But VR is a growing industry, and there is intense competition to bring apps to market that have mass appeal. “Fitness is the killer use case for VR,” Within’s CEO and co-founder Chris Milk argued, according to the lawsuit. Meta competes in VR fitness through its “Beat Saber” app. If the companies are kept separate, they’ll keep pushing each other to develop more features and attract more users, the FTC argues in the suit.

“Supernatural” has been regularly featured in ads for Meta’s virtual reality headset, the Meta Quest 2. In the game, which was released in 2020, users swat or punch floating orbs hurled at them during workouts while being encouraged by trainers and listening to popular music from artists like Billie Eilish, Bob Marley, Dua Lipa and the Jackson 5. The workouts take advantage of VR by placing users in the middle of exotic, 3D locations like the caldera of a volcano, the surface of the moon, the top of China’s Great Wall or the steps of pyramids in Egypt.

The lawsuit sends a “chilling message” to innovators, Meta spokesman Stephen Peters said in a statement, arguing that the deal is “good for people, developers and the VR space.”

“The FTC’s case is based on ideology and speculation, not evidence,” he said. “The idea that this acquisition would lead to anticompetitive outcomes in a dynamic space with as much entry and growth as online and connected fitness is simply not credible.”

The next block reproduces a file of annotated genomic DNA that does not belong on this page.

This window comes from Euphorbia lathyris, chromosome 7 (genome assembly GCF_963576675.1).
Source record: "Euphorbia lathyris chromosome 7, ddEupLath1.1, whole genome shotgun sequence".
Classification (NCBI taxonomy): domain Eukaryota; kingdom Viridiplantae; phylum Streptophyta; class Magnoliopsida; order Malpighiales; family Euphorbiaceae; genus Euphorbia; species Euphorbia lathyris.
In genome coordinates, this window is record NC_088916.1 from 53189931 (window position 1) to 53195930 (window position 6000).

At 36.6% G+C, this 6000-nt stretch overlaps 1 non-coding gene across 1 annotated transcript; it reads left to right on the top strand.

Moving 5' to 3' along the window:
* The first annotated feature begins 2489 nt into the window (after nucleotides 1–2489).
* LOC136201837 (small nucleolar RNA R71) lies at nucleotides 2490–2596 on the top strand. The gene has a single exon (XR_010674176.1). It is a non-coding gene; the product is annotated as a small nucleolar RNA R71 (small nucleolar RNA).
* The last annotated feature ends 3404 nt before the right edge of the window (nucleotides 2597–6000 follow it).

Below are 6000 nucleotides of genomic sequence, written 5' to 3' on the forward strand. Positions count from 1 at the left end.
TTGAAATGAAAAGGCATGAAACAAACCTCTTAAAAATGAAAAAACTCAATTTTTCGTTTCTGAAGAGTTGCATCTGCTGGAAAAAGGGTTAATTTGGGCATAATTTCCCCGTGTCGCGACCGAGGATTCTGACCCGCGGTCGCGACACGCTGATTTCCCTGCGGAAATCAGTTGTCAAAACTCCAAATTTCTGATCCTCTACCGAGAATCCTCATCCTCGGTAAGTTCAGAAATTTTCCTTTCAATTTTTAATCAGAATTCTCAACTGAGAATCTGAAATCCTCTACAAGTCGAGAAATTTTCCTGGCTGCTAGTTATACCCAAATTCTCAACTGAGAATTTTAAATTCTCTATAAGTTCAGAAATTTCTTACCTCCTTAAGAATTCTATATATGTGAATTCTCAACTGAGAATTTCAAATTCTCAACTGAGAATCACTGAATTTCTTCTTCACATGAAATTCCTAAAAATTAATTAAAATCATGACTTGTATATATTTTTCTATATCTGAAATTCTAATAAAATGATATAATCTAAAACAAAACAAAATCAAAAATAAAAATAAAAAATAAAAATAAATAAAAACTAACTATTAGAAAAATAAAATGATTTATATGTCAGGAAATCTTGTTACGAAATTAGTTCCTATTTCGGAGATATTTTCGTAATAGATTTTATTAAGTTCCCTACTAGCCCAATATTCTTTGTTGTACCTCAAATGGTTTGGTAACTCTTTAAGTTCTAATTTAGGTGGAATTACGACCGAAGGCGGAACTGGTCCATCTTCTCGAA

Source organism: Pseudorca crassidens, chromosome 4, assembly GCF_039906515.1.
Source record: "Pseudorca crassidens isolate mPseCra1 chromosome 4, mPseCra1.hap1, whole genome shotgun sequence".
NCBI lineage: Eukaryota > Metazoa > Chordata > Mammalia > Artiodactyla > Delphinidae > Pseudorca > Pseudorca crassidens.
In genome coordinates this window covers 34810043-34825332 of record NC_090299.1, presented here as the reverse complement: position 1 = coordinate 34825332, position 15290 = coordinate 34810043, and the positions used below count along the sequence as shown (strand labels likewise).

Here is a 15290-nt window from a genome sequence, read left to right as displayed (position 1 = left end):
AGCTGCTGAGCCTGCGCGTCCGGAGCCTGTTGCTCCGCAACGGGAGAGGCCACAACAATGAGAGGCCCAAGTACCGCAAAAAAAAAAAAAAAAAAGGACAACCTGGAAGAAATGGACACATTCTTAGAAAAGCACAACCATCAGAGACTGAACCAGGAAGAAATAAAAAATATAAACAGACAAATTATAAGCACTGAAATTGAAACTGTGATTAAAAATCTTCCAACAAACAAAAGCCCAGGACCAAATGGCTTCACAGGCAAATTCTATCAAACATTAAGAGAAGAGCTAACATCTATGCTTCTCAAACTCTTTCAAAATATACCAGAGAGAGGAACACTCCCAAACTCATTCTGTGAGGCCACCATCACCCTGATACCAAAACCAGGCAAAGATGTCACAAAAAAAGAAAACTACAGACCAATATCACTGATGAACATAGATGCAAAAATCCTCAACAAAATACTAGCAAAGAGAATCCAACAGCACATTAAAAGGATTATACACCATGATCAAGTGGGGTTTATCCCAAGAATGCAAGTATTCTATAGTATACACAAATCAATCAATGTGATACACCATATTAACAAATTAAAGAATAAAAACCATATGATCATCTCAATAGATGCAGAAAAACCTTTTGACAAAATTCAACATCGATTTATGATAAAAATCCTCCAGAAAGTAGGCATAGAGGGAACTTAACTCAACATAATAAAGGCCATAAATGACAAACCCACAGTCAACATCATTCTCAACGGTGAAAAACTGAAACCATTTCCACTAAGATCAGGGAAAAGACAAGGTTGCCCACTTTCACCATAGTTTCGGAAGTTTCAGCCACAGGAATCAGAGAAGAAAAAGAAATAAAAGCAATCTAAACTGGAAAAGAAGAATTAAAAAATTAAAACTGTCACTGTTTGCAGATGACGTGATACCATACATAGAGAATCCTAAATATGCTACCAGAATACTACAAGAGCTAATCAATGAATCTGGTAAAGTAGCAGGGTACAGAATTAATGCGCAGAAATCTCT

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In an internal email to Facebook executives in 2015, Zuckerberg said his vision for “the next wave of computing” was to control both the apps and the platform on which those apps were distributed. In the same email, he said the company should “us[e] acquisitions opportunistically,” the lawsuit alleges.

This strategy has touched a nerve with Democrats on the Federal Trade Commission, who voted 3-2 to bring the lawsuit against the company.

“Instead of competing on the merits, Meta is trying to buy its way to the top,” FTC Bureau of competition deputy director John Newman said in a statement.

The lawsuit mirrors a separate FTC complaint against Meta, which seeks to unwind the company’s acquisitions of WhatsApp and Instagram and was refiled last year. The judge allowed the suit to move forward earlier this year. The original complaint, filed under the Trump administration, was dismissed by a judge who said the agency had failed to provide enough facts to prove Facebook held a monopoly in social networking.

The complaint argues that Meta’s recent acquisitions have allowed it to buy up “seven of the most successful VR development studios in the world.” Over the last few years, the company bought BigBox VR, Beat Games, and Ready at Dawn Studios, among others. In April, Meta announced it was opening its first physical retail store to help customers test out its growing line of smart hardware devices including its virtual reality headset Meta Quest 2 and its smart glasses Ray-Ban Stories.

Mike Hume contributed to this report.